After an uprising by the female staff, the February 6, 1970 issue of the New York underground newspaper Rat was completely written by women. The lead article was titled “Goodbye to All That” and harshly attacked individuals, groups and movements in the burgeoning counterculture and New Left. Some of its fiercest criticism was leveled at the women of the Weather Underground Organization WUO). The author of the article, Robin Morgan, equated the women of the WUO with Charlie Manson’s “slaves” and dismissed their identification with what she termed Weather’s macho violence. Other radical feminist groups echoed Morgan’s criticism, although some, like Boston’s Bread and Roses Collective, expressed support for certain elements of the WUO’s politics.
This understanding of Weather as being insufficiently feminist has remained in the decades since its existence. No chronicler of the group or the period it existed has challenged this supposition in any deep and meaningful way. That is, until now. A recently published book by Mona Rocha titled The Weatherwomen: Militant Feminists of the Weather Underground rejects the argument that the women of the WUO were merely a ladies’ auxiliary to the organization. In making her argument she turns the conventional understanding of feminist history—an understanding that places the feminist movement into three “waves”—sideways. For those unfamiliar with these classifications, a quick summary might be helpful. Most feminist historians place the first wave as being the period in the late nineteenth and early twentieth centuries where the focus was on women’s right to suffrage. The second wave dates from the late 1950s through most of the 1970s, with the peak being in the early and mid-1970s. This wave focused on obtaining equal rights for women: in the workplace, in the home, in education and in the broader political and economic society. The third wave, according to these historians, is the one we are in now. This wave is virtually synonymous with what is called intersectionality. Essentially, this means that all aspects of oppression—race, class, gender identity, age, etc.—must be considered and included in any struggle for greater freedom and justice.
In her text, Rocha discusses the words and actions of the women in the WUO, arguing that the feminism of Weather was ahead of its time. In other words, much of their feminist understanding was a precursor to the third wave in that it was informed by and insisted on the inclusion of the issues faced by women of color, lesbians, and those in what were known in the 1970s as third world nations. According to Rocha, this position is apparent in their early identification with the women of Vietnam’s National Liberation Front. It was further elucidated when they wrote in 1969 “Our liberation as individuals and as women (comes) when it is understood as part of a political process—part of the formation of an armed white fighting force.” In other words, merely gaining individual rights in a capitalist and imperialist society was not only selfish; it was not true liberation.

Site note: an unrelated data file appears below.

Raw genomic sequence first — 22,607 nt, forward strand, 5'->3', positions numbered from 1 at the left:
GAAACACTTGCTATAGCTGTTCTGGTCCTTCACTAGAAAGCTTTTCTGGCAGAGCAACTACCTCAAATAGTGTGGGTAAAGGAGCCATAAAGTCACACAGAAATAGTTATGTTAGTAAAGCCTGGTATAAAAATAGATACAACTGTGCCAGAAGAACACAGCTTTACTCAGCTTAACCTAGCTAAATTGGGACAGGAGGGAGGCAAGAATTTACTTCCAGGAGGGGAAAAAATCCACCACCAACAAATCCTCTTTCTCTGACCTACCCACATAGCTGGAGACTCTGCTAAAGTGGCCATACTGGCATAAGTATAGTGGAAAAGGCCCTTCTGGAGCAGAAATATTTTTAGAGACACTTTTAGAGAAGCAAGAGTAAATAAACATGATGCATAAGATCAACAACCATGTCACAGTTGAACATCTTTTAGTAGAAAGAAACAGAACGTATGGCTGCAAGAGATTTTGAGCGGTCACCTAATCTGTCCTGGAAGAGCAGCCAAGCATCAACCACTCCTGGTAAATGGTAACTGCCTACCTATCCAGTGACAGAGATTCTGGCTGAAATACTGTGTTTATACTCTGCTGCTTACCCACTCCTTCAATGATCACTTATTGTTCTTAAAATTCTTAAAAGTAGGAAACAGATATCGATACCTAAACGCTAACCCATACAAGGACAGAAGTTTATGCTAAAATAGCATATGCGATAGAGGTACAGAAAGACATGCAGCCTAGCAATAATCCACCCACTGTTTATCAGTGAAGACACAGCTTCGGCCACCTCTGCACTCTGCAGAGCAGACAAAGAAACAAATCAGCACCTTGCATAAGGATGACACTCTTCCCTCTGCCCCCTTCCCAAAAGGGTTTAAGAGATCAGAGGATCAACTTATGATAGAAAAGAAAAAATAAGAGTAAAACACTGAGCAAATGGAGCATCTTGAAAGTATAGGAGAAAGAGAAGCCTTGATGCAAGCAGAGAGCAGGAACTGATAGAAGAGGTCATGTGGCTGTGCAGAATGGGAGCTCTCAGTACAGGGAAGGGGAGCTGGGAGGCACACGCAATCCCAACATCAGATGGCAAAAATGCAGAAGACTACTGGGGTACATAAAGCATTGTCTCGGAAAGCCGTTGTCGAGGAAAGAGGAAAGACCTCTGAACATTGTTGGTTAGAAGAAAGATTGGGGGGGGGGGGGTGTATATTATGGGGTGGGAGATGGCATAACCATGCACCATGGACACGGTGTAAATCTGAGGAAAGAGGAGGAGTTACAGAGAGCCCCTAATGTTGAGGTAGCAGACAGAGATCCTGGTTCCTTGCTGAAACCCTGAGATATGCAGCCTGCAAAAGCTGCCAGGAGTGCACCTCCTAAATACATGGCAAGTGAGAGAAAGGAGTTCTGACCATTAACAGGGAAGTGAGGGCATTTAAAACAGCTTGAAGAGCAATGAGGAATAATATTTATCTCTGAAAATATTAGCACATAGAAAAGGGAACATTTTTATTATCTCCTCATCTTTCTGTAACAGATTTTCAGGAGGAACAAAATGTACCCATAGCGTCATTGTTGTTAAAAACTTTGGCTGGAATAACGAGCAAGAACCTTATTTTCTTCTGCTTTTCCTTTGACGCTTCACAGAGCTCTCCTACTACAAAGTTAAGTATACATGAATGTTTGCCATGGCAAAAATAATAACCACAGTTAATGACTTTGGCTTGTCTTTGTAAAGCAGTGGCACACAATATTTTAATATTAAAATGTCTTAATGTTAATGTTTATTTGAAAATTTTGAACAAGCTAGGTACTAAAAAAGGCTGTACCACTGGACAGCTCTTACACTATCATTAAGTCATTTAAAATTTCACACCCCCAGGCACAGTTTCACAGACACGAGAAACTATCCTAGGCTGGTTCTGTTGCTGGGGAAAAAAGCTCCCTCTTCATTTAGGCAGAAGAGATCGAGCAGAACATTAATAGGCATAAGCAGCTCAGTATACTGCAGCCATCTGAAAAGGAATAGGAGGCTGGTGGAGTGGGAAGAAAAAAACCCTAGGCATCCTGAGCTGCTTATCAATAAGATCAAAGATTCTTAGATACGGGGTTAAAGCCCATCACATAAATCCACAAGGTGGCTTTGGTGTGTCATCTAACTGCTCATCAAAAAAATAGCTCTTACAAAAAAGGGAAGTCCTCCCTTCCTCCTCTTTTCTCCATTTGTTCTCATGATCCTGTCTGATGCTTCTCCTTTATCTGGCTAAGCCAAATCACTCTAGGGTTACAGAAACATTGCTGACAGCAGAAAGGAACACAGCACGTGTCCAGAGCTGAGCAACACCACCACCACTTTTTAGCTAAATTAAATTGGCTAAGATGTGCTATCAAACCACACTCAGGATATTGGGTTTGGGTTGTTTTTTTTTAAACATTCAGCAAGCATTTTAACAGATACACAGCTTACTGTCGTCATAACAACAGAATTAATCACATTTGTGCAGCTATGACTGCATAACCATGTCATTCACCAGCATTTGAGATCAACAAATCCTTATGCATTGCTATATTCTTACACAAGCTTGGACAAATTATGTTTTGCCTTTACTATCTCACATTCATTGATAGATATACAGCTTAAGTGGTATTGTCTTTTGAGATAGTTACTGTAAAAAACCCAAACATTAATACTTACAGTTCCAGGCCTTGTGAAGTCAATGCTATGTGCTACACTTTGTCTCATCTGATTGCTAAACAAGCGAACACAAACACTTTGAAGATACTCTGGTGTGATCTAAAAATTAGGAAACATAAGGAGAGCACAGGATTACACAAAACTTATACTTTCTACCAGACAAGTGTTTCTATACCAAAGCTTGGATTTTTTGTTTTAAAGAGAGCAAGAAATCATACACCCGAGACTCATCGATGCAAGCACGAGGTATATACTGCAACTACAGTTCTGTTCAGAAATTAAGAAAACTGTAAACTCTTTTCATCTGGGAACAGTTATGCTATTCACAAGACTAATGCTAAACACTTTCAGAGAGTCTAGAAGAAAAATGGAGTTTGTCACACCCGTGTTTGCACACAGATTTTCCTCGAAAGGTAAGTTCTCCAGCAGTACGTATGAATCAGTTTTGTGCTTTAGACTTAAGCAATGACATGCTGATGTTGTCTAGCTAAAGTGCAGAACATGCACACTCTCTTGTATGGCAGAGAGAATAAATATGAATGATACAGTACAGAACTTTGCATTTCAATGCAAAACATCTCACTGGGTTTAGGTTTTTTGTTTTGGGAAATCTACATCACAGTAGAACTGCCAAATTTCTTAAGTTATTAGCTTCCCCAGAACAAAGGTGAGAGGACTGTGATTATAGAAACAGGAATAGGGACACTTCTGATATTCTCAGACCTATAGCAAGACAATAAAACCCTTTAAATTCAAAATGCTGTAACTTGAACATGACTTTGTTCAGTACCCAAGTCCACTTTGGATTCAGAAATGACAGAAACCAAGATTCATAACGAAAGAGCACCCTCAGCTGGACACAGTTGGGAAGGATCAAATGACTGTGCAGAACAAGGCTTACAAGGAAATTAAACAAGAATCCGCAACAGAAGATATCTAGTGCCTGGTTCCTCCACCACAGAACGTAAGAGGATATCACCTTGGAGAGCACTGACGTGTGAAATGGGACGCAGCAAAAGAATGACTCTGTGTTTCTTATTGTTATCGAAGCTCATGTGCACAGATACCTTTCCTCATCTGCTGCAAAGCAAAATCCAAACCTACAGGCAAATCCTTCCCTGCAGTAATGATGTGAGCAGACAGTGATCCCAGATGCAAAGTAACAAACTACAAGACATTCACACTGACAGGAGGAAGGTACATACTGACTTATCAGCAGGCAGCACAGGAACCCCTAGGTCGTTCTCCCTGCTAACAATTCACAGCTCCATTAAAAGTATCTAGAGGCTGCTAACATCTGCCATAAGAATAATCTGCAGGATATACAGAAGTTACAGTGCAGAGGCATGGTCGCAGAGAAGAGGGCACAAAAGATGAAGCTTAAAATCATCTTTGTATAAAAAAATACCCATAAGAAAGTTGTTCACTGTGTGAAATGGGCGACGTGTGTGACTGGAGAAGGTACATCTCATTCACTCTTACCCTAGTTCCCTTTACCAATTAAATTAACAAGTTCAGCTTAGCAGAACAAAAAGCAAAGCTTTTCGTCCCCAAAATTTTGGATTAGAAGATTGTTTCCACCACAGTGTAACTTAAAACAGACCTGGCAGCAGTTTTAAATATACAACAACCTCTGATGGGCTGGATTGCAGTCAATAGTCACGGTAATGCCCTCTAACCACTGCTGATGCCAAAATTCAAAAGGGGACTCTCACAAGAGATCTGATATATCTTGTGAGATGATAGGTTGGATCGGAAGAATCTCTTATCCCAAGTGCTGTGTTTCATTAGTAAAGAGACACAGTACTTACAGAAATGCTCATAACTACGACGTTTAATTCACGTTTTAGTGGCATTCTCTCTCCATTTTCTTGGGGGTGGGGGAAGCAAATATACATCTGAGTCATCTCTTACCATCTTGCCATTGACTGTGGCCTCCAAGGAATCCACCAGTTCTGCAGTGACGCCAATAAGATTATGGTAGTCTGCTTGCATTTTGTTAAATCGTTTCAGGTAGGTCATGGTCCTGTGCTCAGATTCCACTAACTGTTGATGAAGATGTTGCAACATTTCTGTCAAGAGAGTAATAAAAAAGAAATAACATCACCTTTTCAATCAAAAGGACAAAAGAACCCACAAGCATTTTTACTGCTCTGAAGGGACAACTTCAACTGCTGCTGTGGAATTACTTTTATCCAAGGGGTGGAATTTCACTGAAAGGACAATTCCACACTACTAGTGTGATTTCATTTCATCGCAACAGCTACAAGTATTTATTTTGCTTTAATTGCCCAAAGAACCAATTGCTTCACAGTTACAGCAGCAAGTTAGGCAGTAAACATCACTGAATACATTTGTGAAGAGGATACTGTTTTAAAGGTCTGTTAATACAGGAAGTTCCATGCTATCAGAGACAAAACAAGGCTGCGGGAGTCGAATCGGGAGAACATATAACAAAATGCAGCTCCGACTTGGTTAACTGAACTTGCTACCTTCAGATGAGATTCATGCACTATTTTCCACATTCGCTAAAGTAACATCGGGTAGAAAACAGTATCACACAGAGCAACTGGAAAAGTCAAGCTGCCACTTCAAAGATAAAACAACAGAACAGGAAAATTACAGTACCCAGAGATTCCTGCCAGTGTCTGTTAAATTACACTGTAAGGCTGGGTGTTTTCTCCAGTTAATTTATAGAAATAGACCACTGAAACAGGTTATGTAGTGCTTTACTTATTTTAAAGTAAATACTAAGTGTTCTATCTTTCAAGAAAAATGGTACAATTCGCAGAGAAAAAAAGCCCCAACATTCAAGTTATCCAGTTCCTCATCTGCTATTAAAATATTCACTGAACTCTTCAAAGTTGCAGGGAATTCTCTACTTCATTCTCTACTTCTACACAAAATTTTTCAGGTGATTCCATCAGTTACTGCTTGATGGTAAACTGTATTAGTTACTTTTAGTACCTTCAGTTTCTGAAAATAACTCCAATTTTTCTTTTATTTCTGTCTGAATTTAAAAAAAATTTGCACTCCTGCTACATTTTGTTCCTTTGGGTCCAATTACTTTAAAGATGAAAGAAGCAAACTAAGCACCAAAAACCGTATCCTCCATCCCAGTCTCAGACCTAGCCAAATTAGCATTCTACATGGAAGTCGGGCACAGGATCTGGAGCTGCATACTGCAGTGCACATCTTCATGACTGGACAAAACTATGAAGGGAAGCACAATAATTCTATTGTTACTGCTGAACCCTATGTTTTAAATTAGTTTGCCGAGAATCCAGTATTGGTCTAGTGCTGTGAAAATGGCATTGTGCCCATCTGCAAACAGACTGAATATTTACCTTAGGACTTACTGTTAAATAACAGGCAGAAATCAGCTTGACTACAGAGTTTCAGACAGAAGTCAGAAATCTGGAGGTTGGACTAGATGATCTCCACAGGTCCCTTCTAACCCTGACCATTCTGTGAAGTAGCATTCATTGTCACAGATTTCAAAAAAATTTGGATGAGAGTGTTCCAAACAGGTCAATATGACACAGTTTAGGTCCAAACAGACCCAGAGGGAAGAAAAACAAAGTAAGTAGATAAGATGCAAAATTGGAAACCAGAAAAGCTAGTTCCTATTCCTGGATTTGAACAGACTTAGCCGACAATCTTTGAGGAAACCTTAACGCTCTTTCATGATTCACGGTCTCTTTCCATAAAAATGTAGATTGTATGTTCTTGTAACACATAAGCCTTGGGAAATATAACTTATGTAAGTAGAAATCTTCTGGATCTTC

This argument overturns the understanding of feminism currently understood in academia and other arenas where such things are discussed. Rocha argues that not only did the Weatherwomen’s take on feminism see much of second wave feminism as self-indulgent; they also often saw it as racist and ultimately supportive of the very system that Weather (and many others at the time) hoped to overthrow. To put it succinctly and plainly, merely fighting for women’s right to become part of the system of oppression was not (and is not) liberation; instead, it is closer to surrender. Although the author makes it clear that the second wave of feminism was not purely a liberal phenomenon, the fact that most second wave groups saw men as the ultimate enemy and not US imperialism caused their politics to turn inward. On the other hand, the WUO’s consistent left anti-imperialism enabled the Weatherwomen to see beyond their own oppression as women and embrace a feminism that went beyond their own situations.
The Weatherwomen: Militant Feminists of the Weather Underground is more than just a discussion of theory and the Weather Underground Organization. Well-researched and persuasive, it is also a history of the period that describes the role of other militant groups of the period—from the Black Panthers to the Young Lords to the revolutionary feminist organization Cell 16. Although other histories have done this too, Rocha’s focus is through a contemporary feminist and leftist lens. Consequently, the writings and actions described and analyzed are primarily those concerning women. I can honestly say that, as the author of an earlier history of the Weather Underground and the reader of most if not all of the rest of them, this is not just a refreshing take on that history, but an important and potentially debate-changing work. The Weather Underground existed in a time when the need to end US imperialism was not only quite obvious, but was understood by millions in the United States. Its praxis and politics were the result of a constant debate in the organization about external events and internal relations. The history of the group proves their mistakes did as much to seal their fate as did the overall police state repression against the US Left. Nonetheless, the lessons to be learned today are not all negative. Indeed, The Weatherwomen: Militant Feminists of the Weather Underground and its particular take on that history is quite instructive for those willing to consider it. In terms of its meaning to the contemporary Left, Rocha’s text reinserts the leftism back into feminism (and vice versa) as much as any current discussion on the subject.